For almost a decade, Ben Zobrist has been one of the most compelling players in baseball. Not only does he have a very specific set of skills (plate discipline, power, defense, positional flexibiity), but he was also utilized by the Tampa Bay Rays in a peculiar, well-documented way. Zobrist has logged 4,200+ innings at second base, 2,200+ innings at right field, 1,750+ innings at shortstop, and at least a handful of innings everywhere else (save catcher and pitcher).
With Zobrist moving on to the colder climes in Oakland, it looks like the versatile star may be settling in at second base for the long term.
Over the last few years, sabermetrically-inclined thinkers have given dozens of players the "next Ben Zobrist" tag, which is markedly unfair, and often undeserved. In truth, there's only so much that a player can do on his own to be like Ben Zobrist. Power, plate discipline, defensive ability -- overall excellence -- those all exist within the realm of a player's control (to some extent). But it's awfully hard to find oneself in a position of versatility such as the one Zobrist has occupied. When creating a new Zobrist, context is key.
Now, baseball's lousy with potential Zobrists -- infielders who're just a little too defensively challenged to stick in the middle of the diamond, with enough potential bat to make teams want to keep them in the lineup. Just off the top of my head, names like Grant Green, Nick Franklin, Rickie Weeks, Dustin Ackley, Wilmer Flores, Jed Lowrie, Asdrubal Cabrera, Yunel Escobar, Tommy LaStella, Zach Walters, Jonathan Schoop, Yangervis Solarte, and even Josh Harrison come to mind.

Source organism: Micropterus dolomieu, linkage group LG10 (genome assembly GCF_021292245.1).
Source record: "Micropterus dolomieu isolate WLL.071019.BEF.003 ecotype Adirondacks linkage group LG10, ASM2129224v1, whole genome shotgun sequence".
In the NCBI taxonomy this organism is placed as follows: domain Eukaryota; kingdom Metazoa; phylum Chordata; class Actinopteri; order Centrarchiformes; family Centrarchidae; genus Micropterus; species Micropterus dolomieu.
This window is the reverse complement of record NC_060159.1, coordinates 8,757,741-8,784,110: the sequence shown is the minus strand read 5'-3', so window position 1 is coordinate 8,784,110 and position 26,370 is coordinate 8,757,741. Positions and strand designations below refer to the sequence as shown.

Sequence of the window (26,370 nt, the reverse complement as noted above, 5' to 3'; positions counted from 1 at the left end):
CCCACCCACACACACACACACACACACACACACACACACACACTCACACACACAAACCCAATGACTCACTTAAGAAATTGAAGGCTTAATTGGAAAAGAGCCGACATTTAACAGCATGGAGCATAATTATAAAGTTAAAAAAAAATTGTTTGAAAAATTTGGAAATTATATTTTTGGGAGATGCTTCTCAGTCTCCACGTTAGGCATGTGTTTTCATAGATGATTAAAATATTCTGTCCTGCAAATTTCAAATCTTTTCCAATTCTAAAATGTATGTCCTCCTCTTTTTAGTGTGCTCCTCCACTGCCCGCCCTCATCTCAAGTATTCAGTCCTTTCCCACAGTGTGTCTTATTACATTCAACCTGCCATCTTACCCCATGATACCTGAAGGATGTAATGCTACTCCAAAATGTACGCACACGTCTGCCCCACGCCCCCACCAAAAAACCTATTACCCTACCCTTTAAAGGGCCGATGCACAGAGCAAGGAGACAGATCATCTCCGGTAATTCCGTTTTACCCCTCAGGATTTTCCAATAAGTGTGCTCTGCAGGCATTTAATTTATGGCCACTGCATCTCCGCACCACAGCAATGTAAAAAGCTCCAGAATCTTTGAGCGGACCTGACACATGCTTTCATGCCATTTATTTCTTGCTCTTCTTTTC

Yet all these players have "flaws" that prevent them from fitting precisely into a Ben Zobrist model. For most of them, the issue is defense, or it's a ceiling on the bat, or both.
Personally, I think that there are two candidates -- two players who could do the best possible Ben Zobrist impersonation in baseball. They're similar players, but they're certainly not the same. They're employed by teams with a penchant for analytics (similar to the Rays), and poised to compete (similar to the Rays during Zorilla's tenure), while stocked with high-quality position players.
And while neither of these players projects as the complete Ben Zobrist-esque package, both players have at least two out of Zobrist's four primary characteristics ... and the potential to pick up a third, based on their team situation. Let me break it down.